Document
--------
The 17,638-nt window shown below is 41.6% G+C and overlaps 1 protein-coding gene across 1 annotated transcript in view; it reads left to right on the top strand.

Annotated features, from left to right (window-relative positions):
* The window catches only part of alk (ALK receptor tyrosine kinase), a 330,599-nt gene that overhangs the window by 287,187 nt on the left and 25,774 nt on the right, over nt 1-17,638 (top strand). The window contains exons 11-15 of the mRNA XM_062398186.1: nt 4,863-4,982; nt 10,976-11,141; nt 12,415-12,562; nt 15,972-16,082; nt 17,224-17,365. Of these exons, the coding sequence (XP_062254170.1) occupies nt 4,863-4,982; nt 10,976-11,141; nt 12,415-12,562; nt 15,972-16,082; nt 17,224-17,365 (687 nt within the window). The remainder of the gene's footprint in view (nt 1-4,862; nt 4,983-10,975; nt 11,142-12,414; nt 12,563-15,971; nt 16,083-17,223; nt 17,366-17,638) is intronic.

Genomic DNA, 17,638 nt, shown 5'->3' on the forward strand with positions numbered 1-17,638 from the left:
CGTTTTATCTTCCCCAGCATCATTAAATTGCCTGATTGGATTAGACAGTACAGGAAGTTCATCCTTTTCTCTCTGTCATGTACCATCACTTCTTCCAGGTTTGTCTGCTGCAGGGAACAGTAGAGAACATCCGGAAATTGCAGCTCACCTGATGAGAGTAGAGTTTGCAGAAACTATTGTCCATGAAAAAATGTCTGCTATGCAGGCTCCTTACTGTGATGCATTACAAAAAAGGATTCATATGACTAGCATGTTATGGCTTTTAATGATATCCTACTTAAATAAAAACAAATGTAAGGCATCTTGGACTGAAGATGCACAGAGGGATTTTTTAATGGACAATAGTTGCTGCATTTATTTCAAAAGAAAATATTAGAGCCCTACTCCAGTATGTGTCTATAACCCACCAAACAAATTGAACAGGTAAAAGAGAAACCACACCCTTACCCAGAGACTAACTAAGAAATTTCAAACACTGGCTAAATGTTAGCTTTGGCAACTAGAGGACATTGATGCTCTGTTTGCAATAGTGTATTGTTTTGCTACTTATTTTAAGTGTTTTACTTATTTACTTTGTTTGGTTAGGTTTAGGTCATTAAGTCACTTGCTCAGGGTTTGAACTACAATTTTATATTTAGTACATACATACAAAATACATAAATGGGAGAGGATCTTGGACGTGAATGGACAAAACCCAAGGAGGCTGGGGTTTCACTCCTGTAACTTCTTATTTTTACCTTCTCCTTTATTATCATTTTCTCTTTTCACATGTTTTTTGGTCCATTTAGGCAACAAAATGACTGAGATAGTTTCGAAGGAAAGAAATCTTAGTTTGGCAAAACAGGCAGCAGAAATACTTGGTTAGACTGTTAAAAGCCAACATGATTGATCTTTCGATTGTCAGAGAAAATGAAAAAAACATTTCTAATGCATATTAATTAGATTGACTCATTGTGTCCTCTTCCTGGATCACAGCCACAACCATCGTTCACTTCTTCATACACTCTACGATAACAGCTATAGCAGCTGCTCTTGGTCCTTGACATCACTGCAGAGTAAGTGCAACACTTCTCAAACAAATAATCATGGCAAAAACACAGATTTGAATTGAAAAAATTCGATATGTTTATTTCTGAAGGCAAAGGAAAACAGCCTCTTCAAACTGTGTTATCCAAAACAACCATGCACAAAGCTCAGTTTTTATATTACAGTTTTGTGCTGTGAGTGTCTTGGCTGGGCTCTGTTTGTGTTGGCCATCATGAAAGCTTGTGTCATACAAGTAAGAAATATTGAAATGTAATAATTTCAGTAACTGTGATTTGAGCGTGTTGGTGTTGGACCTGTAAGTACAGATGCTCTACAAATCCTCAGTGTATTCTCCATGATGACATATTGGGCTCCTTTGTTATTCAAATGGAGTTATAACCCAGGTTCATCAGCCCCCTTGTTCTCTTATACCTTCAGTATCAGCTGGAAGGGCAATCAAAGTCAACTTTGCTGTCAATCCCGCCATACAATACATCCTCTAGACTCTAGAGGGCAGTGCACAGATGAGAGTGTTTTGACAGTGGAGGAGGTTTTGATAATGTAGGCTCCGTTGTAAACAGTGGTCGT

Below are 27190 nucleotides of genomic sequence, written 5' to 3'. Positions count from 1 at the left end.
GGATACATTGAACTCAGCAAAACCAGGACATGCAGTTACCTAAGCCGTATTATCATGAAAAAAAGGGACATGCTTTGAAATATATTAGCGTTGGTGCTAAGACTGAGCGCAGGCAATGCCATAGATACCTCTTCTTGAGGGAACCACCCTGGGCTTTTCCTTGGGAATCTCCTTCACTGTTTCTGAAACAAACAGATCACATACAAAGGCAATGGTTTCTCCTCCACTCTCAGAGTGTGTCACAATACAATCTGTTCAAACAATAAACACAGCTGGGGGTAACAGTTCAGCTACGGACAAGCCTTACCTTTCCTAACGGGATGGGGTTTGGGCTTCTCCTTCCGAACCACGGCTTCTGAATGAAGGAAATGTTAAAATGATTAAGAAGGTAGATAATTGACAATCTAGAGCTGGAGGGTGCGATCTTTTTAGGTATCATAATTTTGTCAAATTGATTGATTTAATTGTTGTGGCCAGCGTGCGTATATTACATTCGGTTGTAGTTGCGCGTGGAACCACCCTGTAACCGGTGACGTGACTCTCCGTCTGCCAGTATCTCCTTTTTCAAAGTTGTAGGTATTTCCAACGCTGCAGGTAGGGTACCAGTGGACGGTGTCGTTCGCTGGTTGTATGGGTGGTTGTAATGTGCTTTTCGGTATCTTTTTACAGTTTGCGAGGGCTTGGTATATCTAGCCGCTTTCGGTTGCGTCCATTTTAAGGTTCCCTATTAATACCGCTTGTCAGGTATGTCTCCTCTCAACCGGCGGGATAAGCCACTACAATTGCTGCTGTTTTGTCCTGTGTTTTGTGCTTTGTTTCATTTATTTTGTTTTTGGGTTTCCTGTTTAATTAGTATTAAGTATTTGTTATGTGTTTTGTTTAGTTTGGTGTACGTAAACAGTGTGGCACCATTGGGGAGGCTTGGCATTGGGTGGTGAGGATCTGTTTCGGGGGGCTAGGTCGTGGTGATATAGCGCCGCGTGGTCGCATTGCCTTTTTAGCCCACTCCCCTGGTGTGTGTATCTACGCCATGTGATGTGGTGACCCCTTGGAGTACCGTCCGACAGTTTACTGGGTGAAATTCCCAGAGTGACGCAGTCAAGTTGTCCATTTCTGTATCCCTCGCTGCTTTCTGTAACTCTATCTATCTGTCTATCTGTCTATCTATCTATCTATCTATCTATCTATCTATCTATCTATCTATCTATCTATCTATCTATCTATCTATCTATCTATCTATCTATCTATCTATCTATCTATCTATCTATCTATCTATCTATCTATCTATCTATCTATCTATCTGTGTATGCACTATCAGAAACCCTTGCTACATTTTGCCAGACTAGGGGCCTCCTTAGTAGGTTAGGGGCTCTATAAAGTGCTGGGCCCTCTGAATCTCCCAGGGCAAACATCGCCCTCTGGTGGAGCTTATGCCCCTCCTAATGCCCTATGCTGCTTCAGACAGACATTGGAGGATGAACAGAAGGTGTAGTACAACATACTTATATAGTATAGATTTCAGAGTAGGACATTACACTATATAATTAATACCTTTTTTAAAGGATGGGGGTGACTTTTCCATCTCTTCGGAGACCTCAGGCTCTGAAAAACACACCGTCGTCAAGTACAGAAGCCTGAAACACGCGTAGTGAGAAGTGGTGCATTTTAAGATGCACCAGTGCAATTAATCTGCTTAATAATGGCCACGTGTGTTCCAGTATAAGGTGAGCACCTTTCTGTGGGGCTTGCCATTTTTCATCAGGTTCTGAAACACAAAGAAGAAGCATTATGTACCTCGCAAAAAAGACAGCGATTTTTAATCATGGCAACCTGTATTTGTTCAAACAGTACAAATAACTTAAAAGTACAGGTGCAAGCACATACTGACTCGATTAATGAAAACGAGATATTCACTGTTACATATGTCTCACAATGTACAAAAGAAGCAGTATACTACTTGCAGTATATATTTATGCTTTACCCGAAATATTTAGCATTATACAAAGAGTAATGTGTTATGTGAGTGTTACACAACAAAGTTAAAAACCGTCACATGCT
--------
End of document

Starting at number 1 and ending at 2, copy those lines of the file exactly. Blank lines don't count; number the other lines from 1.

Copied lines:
The 17,638-nt window shown below is 41.6% G+C and overlaps 1 protein-coding gene across 1 annotated transcript in view; it reads left to right on the top strand.

Annotated features, from left to right (window-relative positions):